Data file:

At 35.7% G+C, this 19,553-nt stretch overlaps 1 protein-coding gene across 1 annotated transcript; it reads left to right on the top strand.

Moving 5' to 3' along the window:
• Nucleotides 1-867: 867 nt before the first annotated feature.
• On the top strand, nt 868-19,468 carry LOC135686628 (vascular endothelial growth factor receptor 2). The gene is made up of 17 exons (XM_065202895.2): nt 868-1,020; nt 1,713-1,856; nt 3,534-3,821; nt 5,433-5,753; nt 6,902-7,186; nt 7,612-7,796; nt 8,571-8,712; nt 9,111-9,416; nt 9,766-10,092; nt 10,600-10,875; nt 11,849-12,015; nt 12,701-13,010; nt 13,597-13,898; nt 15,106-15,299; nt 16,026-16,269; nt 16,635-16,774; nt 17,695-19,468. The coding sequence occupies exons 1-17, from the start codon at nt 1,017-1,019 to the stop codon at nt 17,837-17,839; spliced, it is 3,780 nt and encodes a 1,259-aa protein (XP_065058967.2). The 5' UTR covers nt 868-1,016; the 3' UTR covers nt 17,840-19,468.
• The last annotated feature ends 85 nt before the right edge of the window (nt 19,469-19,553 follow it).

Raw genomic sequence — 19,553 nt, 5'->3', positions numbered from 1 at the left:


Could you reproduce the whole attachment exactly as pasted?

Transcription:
At 35.7% G+C, this 19,553-nt stretch overlaps 1 protein-coding gene across 1 annotated transcript; it reads left to right on the top strand.

Moving 5' to 3' along the window:
• Nucleotides 1-867: 867 nt before the first annotated feature.
• On the top strand, nt 868-19,468 carry LOC135686628 (vascular endothelial growth factor receptor 2). The gene is made up of 17 exons (XM_065202895.2): nt 868-1,020; nt 1,713-1,856; nt 3,534-3,821; nt 5,433-5,753; nt 6,902-7,186; nt 7,612-7,796; nt 8,571-8,712; nt 9,111-9,416; nt 9,766-10,092; nt 10,600-10,875; nt 11,849-12,015; nt 12,701-13,010; nt 13,597-13,898; nt 15,106-15,299; nt 16,026-16,269; nt 16,635-16,774; nt 17,695-19,468. The coding sequence occupies exons 1-17, from the start codon at nt 1,017-1,019 to the stop codon at nt 17,837-17,839; spliced, it is 3,780 nt and encodes a 1,259-aa protein (XP_065058967.2). The 5' UTR covers nt 868-1,016; the 3' UTR covers nt 17,840-19,468.
• The last annotated feature ends 85 nt before the right edge of the window (nt 19,469-19,553 follow it).

Raw genomic sequence — 19,553 nt, 5'->3', positions numbered from 1 at the left: